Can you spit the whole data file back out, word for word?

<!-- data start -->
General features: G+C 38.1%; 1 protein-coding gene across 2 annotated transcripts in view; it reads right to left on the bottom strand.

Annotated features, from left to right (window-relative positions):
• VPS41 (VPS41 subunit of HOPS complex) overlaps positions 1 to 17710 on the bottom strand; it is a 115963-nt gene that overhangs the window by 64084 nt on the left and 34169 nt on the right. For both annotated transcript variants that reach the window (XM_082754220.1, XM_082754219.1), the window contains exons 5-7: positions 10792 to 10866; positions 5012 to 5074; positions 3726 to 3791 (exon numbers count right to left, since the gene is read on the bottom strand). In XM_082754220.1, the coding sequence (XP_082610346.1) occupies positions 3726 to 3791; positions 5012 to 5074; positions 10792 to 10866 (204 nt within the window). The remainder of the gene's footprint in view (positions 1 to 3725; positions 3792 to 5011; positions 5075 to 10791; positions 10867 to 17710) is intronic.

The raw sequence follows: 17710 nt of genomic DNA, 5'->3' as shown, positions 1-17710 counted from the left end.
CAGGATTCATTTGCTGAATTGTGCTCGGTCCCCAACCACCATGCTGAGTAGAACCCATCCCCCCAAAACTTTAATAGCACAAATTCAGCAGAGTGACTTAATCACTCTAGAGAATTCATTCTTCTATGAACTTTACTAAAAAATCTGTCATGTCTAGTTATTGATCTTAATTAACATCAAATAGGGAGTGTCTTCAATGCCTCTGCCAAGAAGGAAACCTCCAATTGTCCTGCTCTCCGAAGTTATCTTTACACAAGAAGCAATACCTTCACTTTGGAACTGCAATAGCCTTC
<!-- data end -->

General features: G+C 38.1%; 1 protein-coding gene across 2 annotated transcripts in view; it reads right to left on the bottom strand.

Annotated features, from left to right (window-relative positions):
• VPS41 (VPS41 subunit of HOPS complex) overlaps positions 1 to 17710 on the bottom strand; it is a 115963-nt gene that overhangs the window by 64084 nt on the left and 34169 nt on the right. For both annotated transcript variants that reach the window (XM_082754220.1, XM_082754219.1), the window contains exons 5-7: positions 10792 to 10866; positions 5012 to 5074; positions 3726 to 3791 (exon numbers count right to left, since the gene is read on the bottom strand). In XM_082754220.1, the coding sequence (XP_082610346.1) occupies positions 3726 to 3791; positions 5012 to 5074; positions 10792 to 10866 (204 nt within the window). The remainder of the gene's footprint in view (positions 1 to 3725; positions 3792 to 5011; positions 5075 to 10791; positions 10867 to 17710) is intronic.

The raw sequence follows: 17710 nt of genomic DNA, 5'->3' as shown, positions 1-17710 counted from the left end.
CAGGATTCATTTGCTGAATTGTGCTCGGTCCCCAACCACCATGCTGAGTAGAACCCATCCCCCCAAAACTTTAATAGCACAAATTCAGCAGAGTGACTTAATCACTCTAGAGAATTCATTCTTCTATGAACTTTACTAAAAAATCTGTCATGTCTAGTTATTGATCTTAATTAACATCAAATAGGGAGTGTCTTCAATGCCTCTGCCAAGAAGGAAACCTCCAATTGTCCTGCTCTCCGAAGTTATCTTTACACAAGAAGCAATACCTTCACTTTGGAACTGCAATAGCCTTC